Marisa Wright: Feminism is not a sorority

Sunday, April 14, 2019 - 5:51pm

A few nights ago I was eating dinner with a group of colleagues, and like most conversations these days, we ended up talking about politics. Specifically, someone at the table began a long rant, filled with sexist tropes and ignorant conclusions, about people who free bleed — bleed without using menstrual products like a pad, tampon or menstrual cup — during their period. In her chastisement, she said, “Radical feminists like those people ruin it for the rest of us.”

What a profoundly ignorant and misguided statement.

While there were many issues with what this person said, including misogynistic notions about female bodies and reproductive processes, the idea that radical feminists were somehow a hindrance to other feminists was deeply uninformed and quite frankly, ridiculous.

Yet, I was not surprised. During the mid-2010s, especially in the wake of the 2016 election, there has been a resurgence of feminism, sometimes referred to as "fourth wave feminism." While feminism requires new feminists to join the cause in order to persist and thrive over time, it is imperative that new feminists familiarize themselves with feminist history and principles. However, in this new resurgence, many new and young feminists are perpetuating and popularizing a very shallow brand of feminism.

In We Were Feminists Once, Andi Zeisler, founder of Bitch Media, discusses the implications of marketplace feminism: where feminism is adopted by brands, which are often guilty of anti-feminist practices, to sell products as part of some sort of feminist lifestyle. In this way, 21st century feminism has been, according to Zeisler, “co-opted, watered down, and turned into a gyratory media trend…[with] a media landscape brimming with the language of empowerment, but offering little in the way of transformational change.”

I have to agree. In fact, the idea of empowerment itself is foolish and ill-advised because it is based on the false idea that women are not leaning-in and seizing opportunities or power. When companies or policies claim to empower women, they fail to recognize the fact it is not actually women who aren’t asking for raises or saying no to inappropriate sexual advances, but systems of power that intentionally prevent women, particularly women with other marginalized identities, from gaining financial, political or social power in order to uphold patriarchal institutions.  

Especially on International Women’s Day or during the Women’s March, my social media feeds will be flooded with images of young women wearing pussy hats or something with a seemingly-feminist slogan or posts about girl power, women supporting women and so-called "sheroes." Yet, it is the same people that post a selfie in a “Girls just want to have fun-damental rights” T-shirt once a year whose claim to feminism is hollow and unproductive.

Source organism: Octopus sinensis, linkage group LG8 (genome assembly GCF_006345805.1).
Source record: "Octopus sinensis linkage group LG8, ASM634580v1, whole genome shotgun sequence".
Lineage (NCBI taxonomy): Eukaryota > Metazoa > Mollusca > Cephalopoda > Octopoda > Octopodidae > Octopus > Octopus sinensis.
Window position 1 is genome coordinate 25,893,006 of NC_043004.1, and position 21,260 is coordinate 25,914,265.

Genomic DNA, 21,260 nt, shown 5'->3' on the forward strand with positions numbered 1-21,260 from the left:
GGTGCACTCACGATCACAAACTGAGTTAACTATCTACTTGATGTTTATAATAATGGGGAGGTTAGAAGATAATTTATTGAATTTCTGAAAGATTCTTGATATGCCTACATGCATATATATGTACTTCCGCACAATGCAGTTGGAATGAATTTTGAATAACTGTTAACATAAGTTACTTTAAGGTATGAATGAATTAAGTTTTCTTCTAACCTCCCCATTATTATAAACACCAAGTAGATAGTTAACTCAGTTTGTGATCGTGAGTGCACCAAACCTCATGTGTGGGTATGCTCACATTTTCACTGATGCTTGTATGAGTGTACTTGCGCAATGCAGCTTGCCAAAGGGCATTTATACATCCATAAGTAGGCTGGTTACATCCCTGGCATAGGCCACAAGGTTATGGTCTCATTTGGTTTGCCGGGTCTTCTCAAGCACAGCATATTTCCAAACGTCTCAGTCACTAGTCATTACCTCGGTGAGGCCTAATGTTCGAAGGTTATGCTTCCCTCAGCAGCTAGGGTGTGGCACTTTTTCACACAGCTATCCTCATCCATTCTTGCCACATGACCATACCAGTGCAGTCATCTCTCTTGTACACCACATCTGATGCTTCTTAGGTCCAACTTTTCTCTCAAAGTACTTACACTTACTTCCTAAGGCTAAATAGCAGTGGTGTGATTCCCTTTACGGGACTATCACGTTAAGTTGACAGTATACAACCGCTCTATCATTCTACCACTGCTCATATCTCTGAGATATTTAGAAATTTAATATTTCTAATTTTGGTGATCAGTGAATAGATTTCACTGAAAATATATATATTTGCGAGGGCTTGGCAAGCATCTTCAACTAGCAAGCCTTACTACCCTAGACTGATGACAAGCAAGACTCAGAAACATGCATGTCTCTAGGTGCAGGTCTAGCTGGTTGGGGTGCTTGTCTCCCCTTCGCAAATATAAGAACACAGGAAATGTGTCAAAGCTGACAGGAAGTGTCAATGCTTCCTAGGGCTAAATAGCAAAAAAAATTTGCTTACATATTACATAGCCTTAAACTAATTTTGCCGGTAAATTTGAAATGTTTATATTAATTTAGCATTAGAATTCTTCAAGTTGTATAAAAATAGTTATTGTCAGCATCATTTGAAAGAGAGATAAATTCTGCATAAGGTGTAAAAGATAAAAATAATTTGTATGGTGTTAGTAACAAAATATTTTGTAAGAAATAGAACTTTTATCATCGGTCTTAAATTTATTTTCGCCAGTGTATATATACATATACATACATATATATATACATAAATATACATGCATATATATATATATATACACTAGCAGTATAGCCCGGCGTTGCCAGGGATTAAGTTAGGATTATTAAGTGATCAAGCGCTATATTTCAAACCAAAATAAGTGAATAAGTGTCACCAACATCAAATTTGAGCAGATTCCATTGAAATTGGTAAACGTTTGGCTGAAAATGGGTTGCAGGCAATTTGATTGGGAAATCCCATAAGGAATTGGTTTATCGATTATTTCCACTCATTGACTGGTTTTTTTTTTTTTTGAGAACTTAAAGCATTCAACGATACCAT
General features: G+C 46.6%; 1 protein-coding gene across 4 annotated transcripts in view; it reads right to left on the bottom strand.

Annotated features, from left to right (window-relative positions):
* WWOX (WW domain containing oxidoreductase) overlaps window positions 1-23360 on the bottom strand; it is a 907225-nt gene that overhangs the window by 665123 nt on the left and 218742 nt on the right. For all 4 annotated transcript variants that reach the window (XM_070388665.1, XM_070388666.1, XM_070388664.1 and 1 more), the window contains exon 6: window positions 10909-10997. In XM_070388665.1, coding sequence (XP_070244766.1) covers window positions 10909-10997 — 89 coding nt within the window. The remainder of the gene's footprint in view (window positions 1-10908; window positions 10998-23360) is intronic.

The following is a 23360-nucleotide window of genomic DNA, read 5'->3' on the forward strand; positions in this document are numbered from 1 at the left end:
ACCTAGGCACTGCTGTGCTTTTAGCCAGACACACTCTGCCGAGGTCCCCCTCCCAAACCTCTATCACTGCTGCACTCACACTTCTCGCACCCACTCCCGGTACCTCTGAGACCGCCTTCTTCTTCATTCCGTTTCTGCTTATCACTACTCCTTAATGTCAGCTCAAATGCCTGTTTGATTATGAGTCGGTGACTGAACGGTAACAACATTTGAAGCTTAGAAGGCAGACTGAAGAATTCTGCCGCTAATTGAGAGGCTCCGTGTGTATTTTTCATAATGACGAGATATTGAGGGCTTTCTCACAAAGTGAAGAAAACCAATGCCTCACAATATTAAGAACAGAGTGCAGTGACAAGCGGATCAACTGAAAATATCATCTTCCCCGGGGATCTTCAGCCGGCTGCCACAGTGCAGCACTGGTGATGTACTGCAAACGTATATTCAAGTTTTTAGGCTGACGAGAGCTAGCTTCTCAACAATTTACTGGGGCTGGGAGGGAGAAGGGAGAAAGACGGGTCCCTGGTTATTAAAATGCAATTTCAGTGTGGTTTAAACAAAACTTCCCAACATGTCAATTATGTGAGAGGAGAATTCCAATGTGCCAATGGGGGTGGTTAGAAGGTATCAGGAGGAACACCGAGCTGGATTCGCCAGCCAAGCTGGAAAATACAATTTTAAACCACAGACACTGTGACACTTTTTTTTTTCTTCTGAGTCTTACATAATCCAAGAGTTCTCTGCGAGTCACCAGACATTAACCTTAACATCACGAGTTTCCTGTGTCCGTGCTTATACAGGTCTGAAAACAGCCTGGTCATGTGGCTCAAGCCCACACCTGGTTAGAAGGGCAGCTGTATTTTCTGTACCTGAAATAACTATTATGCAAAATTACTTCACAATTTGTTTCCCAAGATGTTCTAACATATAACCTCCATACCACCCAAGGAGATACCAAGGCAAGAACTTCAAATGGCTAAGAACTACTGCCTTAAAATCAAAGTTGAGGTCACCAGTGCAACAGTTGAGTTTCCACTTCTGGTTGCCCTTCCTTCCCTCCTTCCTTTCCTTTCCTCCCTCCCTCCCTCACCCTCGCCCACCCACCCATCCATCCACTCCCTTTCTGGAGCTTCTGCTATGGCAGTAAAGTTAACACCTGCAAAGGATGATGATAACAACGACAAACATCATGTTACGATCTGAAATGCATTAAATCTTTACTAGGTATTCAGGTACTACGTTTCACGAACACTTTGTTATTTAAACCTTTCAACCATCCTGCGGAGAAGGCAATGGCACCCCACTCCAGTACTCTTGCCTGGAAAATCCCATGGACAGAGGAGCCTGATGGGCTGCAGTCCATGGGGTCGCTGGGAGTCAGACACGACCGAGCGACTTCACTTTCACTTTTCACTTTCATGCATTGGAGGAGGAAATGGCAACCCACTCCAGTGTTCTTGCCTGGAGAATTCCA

Of course, there have been feminist activists and academics doing hard and comprehensive work for years. I do not include them in groups that practice Frivolous Feminism, nor do I mean to be condescending towards young people new to feminism.

I certainly was not as socially or politically aware when I first claimed the feminist identity as I am now with women’s studies as one of my majors. And that’s OK. Becoming socially and politically aware is a learning process, one where we will make mistakes and learn from those mistakes.

But we cannot learn from our mistakes if we don’t know when we’ve made them or understand their implications. This is where the importance of criticism comes in. Critical thinking is at the root of feminism, precisely because feminism was, in part, borne out of critiques of patriarchal systems, like those that did not allow women to vote.

When the aforementioned person decried radical feminists, it was clear she lacked knowledge about feminism and its history. It is also clear she has not read feminist text or engaged with feminist theory on any serious level, if at all. But she is not alone.

Among many newly-identifying feminists, there is often tone policing going on in order to make feminism more acceptable to other people (i.e. men). In trying to make it more agreeable, tone-policers are stripping feminism of its power to challenge and dismantle the systems of power and oppression that hurt and constrain women every day.

Radical feminists, particularly radical Black and lesbian feminists such as Audre Lorde or the writers of “The Combahee River Collective Statement,” have consistently been leading the feminist cause through progressive activism and contributing to fundamental feminist theory.

This is not about gatekeeping feminism by telling anyone they can or cannot identify as a feminist. It is about pointing out the problem with using feminism, especially when it is pseudo-feminism, as a tool to undermine and exclude other people.

A feminist awakening calls on us to examine the ways in which we benefit from and continue to uphold a white supremacist capitalist heteropatriarchy. Further, feminism requires work, including a personal divestment from systems of oppression.  

In the words of Black feminist Lutze B., “Feminism is not a sorority or Mary Kay like endeavor. It is a sociopolitical ideology. Become a student of it. Read.”

Marisa Wright can be reached at marisadw@umich.edu.